It has been more than 10 years since Kurt Warner last threw a pass for the St. Louis Rams, but the former quarterback remains active in the community as his First Things First Foundation is again kicking off their annual Warner Warm-Up campaign.

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“It’s incredible how time flies,” said Warner of this being the 15th year of the coat drive. “At the same time, it’s incredible that the coat drive continues to go on when we’ve been gone for ten years–it just speaks volumes to the people there and the character of the people in that community. I continue to tell people we’ve been gone for ten years, yet the coat drive is bigger and bigger every single year. We’re getting more sponsors, we’re getting more people that are having coat drives at their office or in their neighborhood or at their church, really stepping up to the table every year.”

The two-week coat drive runs from November 1-14th and encourages Metro St. Louisans to donate new and gently-used winter coats which will be distributed by Operation Food Search to homeless shelters, schools, and other social service agencies throughout the Bi-state region in time for the bitter cold winter months.

Walgreens, FedEx Office, LookAfter Hair Company, USAgain, Mattress Firm, YMCA, and participating credit unions and police stations in the Bi-State all serve as drop-off locations throughout greater St. Louis. With more than 700 locations, there is sure to be a convenient location for all who wish to donate. A complete list of drop-off locations is available at  Financial donations are also accepted on the website.  A $25 donation will cover the cost of a new coat for a child in need of proper winter outerwear.

Besides the Warm-Up, Warner and his wife Brenda are also hosting another edition of  “A Night With Champions”, which will feature Mike Matheny and Adam Wainwright joining them on Monday, November 16th at The Pageant.

Warner-Matheny“It’s a night that’s centered around the idea of what makes a champion,” explained Warner. “What went into making these guys great and taking them to the top of their game. Some stories and lessons that learned along the way.”

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Some members of the audience will also be called to join Warner, Matheny, and Wainwright on stage for a sports trivia contest.

Besides the charitable efforts, his work as an NFL Network analyst has brought Warner back to St. Louis on occasion–and has also kept him up to date on his former team.

“I think the biggest thing is they continue to struggle in the pass game,” said Warner. “In a day and age where the NFL is designed is setup to be able to pass and have success throwing the football, being in a league where you have to score points to win, it’s hard to just win defensively anymore because of some of the challenges and how could some of the players are.”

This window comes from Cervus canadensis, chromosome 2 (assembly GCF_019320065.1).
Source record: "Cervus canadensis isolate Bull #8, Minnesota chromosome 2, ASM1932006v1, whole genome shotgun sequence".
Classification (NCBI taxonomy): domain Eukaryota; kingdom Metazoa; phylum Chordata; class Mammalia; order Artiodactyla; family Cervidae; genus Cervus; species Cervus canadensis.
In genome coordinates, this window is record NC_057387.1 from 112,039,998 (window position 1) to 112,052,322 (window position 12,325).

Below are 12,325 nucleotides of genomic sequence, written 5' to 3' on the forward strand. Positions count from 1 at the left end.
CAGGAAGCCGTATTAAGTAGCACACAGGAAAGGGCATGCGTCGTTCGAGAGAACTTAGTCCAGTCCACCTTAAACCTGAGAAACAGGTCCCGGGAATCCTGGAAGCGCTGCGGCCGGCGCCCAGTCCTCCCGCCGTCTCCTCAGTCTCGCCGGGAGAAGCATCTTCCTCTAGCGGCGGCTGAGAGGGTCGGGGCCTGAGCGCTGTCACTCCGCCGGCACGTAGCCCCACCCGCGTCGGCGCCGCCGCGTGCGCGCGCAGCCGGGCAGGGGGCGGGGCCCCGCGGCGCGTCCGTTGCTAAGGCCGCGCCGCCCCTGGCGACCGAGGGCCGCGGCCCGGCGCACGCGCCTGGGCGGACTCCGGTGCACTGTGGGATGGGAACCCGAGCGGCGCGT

“When Sam was here, we always said every year ‘you gotta surround him with talent, they gotta be able to do more in the passing game’. Now, Todd Gurley’s going to help that no question with the way he’s playing and the things he’s capable of doing, but they just have to get more production out of the quarterback position and in the passing game, I think,  if they want to compete not only for the West, but in the NFC. It’s harder and harder every year if you can’t win putting the ball in the air to be successful and compete with the best teams in the league. I think that’s their biggest shortcoming, continues to be an area where they have to continue to grow.”

And part of improving in the passing game is catching the ball.

“It is, it comes down to work, it comes down to being a guy that prides himself on making every catch, making the tough catches,” said Warner on the dropped passes by the Rams this season. “Often times, you can just make a better throw as a quarterback–so there’s a bunch of things that go into it. Sometimes it’s the mental thing of just focusing, with all the other things going on the field to have to focus as the ball gets there and instead of turning and making a big play or worrying about a defender, all those things are huge challenges when you’re playing at the highest level, no question. But yeah, that’s what receivers get paid for. They get paid to catch the ball and you expect them, when the ball’s in a position for them to catch it, to have to make that play 95% of the time. Otherwise, again–another reason why teams struggle, is that if you don’t make the plays you’re supposed to make, it’s tough to be successful in this business.”

photo credit: Kurt Warner


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